Sammy Hagar / Sammy and the Wabos

Live: Hallelujah

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AllMusic Review by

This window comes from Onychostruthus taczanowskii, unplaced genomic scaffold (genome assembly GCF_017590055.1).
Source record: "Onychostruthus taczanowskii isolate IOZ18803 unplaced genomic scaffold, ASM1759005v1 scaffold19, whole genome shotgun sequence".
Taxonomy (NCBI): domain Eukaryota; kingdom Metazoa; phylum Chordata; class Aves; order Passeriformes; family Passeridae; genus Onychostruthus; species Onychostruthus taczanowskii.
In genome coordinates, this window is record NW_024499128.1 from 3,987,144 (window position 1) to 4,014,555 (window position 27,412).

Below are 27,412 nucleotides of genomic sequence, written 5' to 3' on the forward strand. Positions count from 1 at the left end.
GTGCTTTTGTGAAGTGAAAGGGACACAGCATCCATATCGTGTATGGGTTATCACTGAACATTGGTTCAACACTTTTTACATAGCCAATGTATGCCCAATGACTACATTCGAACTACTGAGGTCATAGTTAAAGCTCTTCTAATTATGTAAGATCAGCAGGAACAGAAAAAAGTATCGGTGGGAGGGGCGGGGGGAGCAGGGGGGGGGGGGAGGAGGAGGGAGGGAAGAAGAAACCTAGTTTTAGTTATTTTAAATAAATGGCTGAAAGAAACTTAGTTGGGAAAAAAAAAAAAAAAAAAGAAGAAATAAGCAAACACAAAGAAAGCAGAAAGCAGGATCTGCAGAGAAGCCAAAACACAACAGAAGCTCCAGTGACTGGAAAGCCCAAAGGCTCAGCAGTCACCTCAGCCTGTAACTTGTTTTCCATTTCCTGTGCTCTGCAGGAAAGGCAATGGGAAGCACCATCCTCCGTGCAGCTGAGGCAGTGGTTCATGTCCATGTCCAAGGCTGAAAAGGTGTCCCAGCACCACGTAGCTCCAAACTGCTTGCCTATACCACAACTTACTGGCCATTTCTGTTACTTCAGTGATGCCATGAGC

For his first live album in about 20 years, Sammy Hagar, according to his liner notes for Hallelujah, originally wanted to capture a full concert, but since that ran nearly three hours, he scrapped that and culled highlights from a St. Louis gig in 2001 and selected shows from his co-headlining tour with David Lee Roth in 2002, when Van Halen bassist Michael Anthony was part of the band. Hagar worked out a neat trick where he sequenced the album like an album, not a concert, but retained the raw, live, feel of a concert. And, make no mistake, this is a raw, loud recording -- over-amplified guitars, vocals sung from the gut, everything turned to 11. It has a visceral punch, particularly since "the Red Rocker" admirably decided to retain mistakes, but the sound is so overloaded and bright that it's tiring to listen to for an extended period. That may sound like an endorsement to some -- that it's nothing but pile-driving, hard-driving rock & roll, man! -- but the full-blare dynamics, while sounding as if you're at the front row of a concert, are hard to take through a stereo system at home. As this suggests, though, this is much harder rocking than anybody would have expected from a 55-year-old rocker, and it does capture the wild, hedonistic night out at a Sammy Hagar concert. But just remember -- they're called nights out for a reason.

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